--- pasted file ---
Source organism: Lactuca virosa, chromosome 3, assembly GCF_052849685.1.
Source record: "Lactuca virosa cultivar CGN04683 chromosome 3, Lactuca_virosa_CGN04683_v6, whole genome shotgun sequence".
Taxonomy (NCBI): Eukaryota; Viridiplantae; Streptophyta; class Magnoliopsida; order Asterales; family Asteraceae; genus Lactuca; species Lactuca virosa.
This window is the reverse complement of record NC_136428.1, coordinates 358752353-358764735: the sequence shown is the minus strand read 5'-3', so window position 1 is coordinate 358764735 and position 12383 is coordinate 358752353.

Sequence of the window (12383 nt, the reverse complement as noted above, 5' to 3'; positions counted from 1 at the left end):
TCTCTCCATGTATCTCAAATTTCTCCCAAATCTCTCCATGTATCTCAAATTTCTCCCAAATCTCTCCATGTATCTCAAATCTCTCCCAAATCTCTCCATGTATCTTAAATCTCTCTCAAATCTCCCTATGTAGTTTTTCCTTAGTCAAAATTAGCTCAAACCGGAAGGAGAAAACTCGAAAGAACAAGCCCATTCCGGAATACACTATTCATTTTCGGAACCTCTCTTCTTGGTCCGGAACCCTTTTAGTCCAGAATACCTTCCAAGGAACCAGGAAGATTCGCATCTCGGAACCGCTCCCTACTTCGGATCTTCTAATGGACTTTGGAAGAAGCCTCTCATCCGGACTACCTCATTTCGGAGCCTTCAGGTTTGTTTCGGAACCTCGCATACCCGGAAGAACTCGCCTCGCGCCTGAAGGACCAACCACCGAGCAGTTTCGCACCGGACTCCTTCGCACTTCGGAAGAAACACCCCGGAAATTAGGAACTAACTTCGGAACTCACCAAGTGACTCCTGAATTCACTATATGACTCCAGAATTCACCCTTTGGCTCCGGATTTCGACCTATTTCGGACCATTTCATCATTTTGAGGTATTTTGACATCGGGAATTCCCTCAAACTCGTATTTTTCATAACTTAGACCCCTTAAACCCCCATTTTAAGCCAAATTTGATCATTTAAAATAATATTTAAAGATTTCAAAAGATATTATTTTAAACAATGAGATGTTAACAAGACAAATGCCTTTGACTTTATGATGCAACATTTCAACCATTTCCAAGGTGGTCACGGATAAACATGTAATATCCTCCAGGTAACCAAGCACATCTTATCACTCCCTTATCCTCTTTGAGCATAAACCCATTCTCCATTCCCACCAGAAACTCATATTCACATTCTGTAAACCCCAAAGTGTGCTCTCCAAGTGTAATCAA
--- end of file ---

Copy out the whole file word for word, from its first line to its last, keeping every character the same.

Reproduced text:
Source organism: Lactuca virosa, chromosome 3, assembly GCF_052849685.1.
Source record: "Lactuca virosa cultivar CGN04683 chromosome 3, Lactuca_virosa_CGN04683_v6, whole genome shotgun sequence".
Taxonomy (NCBI): Eukaryota; Viridiplantae; Streptophyta; class Magnoliopsida; order Asterales; family Asteraceae; genus Lactuca; species Lactuca virosa.
This window is the reverse complement of record NC_136428.1, coordinates 358752353-358764735: the sequence shown is the minus strand read 5'-3', so window position 1 is coordinate 358764735 and position 12383 is coordinate 358752353.

Sequence of the window (12383 nt, the reverse complement as noted above, 5' to 3'; positions counted from 1 at the left end):
TCTCTCCATGTATCTCAAATTTCTCCCAAATCTCTCCATGTATCTCAAATTTCTCCCAAATCTCTCCATGTATCTCAAATCTCTCCCAAATCTCTCCATGTATCTTAAATCTCTCTCAAATCTCCCTATGTAGTTTTTCCTTAGTCAAAATTAGCTCAAACCGGAAGGAGAAAACTCGAAAGAACAAGCCCATTCCGGAATACACTATTCATTTTCGGAACCTCTCTTCTTGGTCCGGAACCCTTTTAGTCCAGAATACCTTCCAAGGAACCAGGAAGATTCGCATCTCGGAACCGCTCCCTACTTCGGATCTTCTAATGGACTTTGGAAGAAGCCTCTCATCCGGACTACCTCATTTCGGAGCCTTCAGGTTTGTTTCGGAACCTCGCATACCCGGAAGAACTCGCCTCGCGCCTGAAGGACCAACCACCGAGCAGTTTCGCACCGGACTCCTTCGCACTTCGGAAGAAACACCCCGGAAATTAGGAACTAACTTCGGAACTCACCAAGTGACTCCTGAATTCACTATATGACTCCAGAATTCACCCTTTGGCTCCGGATTTCGACCTATTTCGGACCATTTCATCATTTTGAGGTATTTTGACATCGGGAATTCCCTCAAACTCGTATTTTTCATAACTTAGACCCCTTAAACCCCCATTTTAAGCCAAATTTGATCATTTAAAATAATATTTAAAGATTTCAAAAGATATTATTTTAAACAATGAGATGTTAACAAGACAAATGCCTTTGACTTTATGATGCAACATTTCAACCATTTCCAAGGTGGTCACGGATAAACATGTAATATCCTCCAGGTAACCAAGCACATCTTATCACTCCCTTATCCTCTTTGAGCATAAACCCATTCTCCATTCCCACCAGAAACTCATATTCACATTCTGTAAACCCCAAAGTGTGCTCTCCAAGTGTAATCAA